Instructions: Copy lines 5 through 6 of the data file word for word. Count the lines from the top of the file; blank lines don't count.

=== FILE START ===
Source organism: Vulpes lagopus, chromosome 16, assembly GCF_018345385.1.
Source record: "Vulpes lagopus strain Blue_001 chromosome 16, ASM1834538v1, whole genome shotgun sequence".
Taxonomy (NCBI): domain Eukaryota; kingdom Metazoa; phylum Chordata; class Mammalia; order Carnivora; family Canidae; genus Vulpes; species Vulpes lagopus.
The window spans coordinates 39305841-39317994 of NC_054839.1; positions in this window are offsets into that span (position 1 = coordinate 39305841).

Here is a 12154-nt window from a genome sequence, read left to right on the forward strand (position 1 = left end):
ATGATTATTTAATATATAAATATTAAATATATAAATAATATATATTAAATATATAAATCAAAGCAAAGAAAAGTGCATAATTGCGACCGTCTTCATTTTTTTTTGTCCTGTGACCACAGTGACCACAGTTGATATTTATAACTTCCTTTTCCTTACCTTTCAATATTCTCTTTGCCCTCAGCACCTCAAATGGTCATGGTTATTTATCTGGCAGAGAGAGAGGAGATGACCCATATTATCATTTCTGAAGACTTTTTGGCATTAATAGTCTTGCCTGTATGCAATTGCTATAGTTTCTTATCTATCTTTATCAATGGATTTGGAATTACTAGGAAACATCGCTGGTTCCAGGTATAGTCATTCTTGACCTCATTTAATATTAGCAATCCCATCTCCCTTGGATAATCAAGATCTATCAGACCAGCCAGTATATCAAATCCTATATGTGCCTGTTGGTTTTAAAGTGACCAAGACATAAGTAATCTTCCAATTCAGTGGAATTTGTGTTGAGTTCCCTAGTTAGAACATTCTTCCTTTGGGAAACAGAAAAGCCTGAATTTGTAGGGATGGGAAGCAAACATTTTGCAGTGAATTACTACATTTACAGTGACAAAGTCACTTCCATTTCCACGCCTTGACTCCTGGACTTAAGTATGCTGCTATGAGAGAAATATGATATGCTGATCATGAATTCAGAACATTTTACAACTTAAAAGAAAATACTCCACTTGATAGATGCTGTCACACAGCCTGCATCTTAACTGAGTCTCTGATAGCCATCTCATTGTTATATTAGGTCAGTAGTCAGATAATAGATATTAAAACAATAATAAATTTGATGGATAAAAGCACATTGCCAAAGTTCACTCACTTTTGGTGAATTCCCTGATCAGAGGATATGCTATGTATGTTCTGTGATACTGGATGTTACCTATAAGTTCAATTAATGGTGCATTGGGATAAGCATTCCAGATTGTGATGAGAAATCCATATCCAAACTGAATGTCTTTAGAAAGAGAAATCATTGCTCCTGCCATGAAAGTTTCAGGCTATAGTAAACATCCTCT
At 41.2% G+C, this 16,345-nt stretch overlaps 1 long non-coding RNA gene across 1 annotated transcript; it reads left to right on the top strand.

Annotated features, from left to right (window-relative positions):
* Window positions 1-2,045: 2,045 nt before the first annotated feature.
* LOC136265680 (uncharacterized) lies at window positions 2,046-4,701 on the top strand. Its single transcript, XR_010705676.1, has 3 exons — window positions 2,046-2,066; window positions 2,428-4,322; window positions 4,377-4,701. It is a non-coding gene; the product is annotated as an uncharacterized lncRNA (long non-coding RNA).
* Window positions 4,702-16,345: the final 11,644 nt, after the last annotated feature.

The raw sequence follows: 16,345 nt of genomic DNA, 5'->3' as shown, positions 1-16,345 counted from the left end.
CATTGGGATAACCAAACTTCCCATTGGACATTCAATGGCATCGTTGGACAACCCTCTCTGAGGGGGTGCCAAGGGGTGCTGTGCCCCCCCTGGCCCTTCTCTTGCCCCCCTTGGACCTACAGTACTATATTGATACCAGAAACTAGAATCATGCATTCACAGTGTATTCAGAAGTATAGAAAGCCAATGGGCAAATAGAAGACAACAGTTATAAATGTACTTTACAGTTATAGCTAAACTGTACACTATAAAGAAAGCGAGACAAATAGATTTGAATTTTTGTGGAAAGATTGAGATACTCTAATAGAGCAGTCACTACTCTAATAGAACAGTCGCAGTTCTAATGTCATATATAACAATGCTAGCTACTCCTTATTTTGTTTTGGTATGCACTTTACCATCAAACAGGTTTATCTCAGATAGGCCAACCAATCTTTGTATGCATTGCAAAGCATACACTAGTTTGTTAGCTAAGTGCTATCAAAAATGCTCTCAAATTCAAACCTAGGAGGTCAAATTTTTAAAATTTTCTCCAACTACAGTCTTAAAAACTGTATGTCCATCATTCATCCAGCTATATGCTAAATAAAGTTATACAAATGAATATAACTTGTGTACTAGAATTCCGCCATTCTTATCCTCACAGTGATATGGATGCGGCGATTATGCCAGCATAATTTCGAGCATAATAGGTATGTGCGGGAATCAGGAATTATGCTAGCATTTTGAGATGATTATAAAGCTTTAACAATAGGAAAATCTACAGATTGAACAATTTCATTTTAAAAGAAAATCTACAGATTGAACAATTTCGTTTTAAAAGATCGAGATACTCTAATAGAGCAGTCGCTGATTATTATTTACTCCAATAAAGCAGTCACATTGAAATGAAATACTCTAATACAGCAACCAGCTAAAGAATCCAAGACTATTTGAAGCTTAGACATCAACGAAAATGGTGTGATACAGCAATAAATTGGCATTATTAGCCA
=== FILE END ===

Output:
Here is a 12154-nt window from a genome sequence, read left to right on the forward strand (position 1 = left end):
ATGATTATTTAATATATAAATATTAAATATATAAATAATATATATTAAATATATAAATCAAAGCAAAGAAAAGTGCATAATTGCGACCGTCTTCATTTTTTTTTGTCCTGTGACCACAGTGACCACAGTTGATATTTATAACTTCCTTTTCCTTACCTTTCAATATTCTCTTTGCCCTCAGCACCTCAAATGGTCATGGTTATTTATCTGGCAGAGAGAGAGGAGATGACCCATATTATCATTTCTGAAGACTTTTTGGCATTAATAGTCTTGCCTGTATGCAATTGCTATAGTTTCTTATCTATCTTTATCAATGGATTTGGAATTACTAGGAAACATCGCTGGTTCCAGGTATAGTCATTCTTGACCTCATTTAATATTAGCAATCCCATCTCCCTTGGATAATCAAGATCTATCAGACCAGCCAGTATATCAAATCCTATATGTGCCTGTTGGTTTTAAAGTGACCAAGACATAAGTAATCTTCCAATTCAGTGGAATTTGTGTTGAGTTCCCTAGTTAGAACATTCTTCCTTTGGGAAACAGAAAAGCCTGAATTTGTAGGGATGGGAAGCAAACATTTTGCAGTGAATTACTACATTTACAGTGACAAAGTCACTTCCATTTCCACGCCTTGACTCCTGGACTTAAGTATGCTGCTATGAGAGAAATATGATATGCTGATCATGAATTCAGAACATTTTACAACTTAAAAGAAAATACTCCACTTGATAGATGCTGTCACACAGCCTGCATCTTAACTGAGTCTCTGATAGCCATCTCATTGTTATATTAGGTCAGTAGTCAGATAATAGATATTAAAACAATAATAAATTTGATGGATAAAAGCACATTGCCAAAGTTCACTCACTTTTGGTGAATTCCCTGATCAGAGGATATGCTATGTATGTTCTGTGATACTGGATGTTACCTATAAGTTCAATTAATGGTGCATTGGGATAAGCATTCCAGATTGTGATGAGAAATCCATATCCAAACTGAATGTCTTTAGAAAGAGAAATCATTGCTCCTGCCATGAAAGTTTCAGGCTATAGTAAACATCCTCT